Here is a taste:
It has only 500 subscribers. And yet Democracy: A Journal of Ideas, a 15-year-old quarterly run by a three-person staff out of a small office blocks from the White House, may be one of the most influential publications of the post-Trump era.
Six of President Biden’s 25 Cabinet-level officials and appointees, including the secretary of state and the chief of staff, as well as many other high-level administration members, have published essays in its pages, floating theories that may now be translated into policy.
Democracy’s print edition has no photos or illustrations, and its website is bare-bones. It has no podcast, and the titles of its articles — “Meritocracy and Its Discontents”; “How to End Wage Stagnation”; “Defend Multilateralism: It’s What People Want” — are not exactly the stuff of clickbait.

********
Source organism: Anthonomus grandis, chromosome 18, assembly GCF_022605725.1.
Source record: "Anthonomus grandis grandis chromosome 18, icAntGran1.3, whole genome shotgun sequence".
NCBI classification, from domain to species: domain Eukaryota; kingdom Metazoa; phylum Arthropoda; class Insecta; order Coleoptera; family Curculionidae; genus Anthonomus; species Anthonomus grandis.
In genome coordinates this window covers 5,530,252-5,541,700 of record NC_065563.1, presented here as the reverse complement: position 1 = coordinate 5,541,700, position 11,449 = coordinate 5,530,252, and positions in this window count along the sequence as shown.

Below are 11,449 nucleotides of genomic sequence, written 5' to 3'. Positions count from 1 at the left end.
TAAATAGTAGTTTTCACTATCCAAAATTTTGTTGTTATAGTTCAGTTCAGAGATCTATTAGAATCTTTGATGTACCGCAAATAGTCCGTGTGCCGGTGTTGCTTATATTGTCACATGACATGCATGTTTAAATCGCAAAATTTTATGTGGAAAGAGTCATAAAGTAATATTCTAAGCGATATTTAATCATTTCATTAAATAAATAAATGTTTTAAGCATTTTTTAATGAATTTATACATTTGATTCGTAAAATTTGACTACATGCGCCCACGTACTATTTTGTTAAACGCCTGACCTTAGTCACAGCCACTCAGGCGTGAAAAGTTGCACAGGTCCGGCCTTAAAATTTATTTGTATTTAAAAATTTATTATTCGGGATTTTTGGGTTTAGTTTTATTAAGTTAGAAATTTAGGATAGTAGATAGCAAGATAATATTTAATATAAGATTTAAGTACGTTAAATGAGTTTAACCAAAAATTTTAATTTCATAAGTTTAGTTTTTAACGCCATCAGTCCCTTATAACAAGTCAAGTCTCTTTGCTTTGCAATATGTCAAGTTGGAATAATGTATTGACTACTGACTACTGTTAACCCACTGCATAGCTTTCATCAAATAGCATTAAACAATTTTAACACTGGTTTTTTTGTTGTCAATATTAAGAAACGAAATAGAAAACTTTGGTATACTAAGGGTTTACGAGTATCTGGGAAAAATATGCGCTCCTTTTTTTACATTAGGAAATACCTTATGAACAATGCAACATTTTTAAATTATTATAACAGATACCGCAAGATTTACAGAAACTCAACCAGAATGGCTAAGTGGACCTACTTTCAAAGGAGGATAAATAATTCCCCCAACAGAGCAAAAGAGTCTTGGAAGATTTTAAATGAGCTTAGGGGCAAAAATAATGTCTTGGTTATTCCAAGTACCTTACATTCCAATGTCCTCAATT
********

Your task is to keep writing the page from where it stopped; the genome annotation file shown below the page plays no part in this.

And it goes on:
It is also not one of those publications with a big social presence, hosting public policy discussions at the Hyatt rather than cocktail parties for the Georgetown set.
“There’s not much pizazz,” said Michael Tomasky, the journal’s editor since 2009.
But if The New Republic of the 1990s was “the in-flight magazine of Air Force One” during the Bill Clinton years, as it was described in the film “Shattered Glass,” then Democracy could play a similar role in the Biden era.
Read the rest here.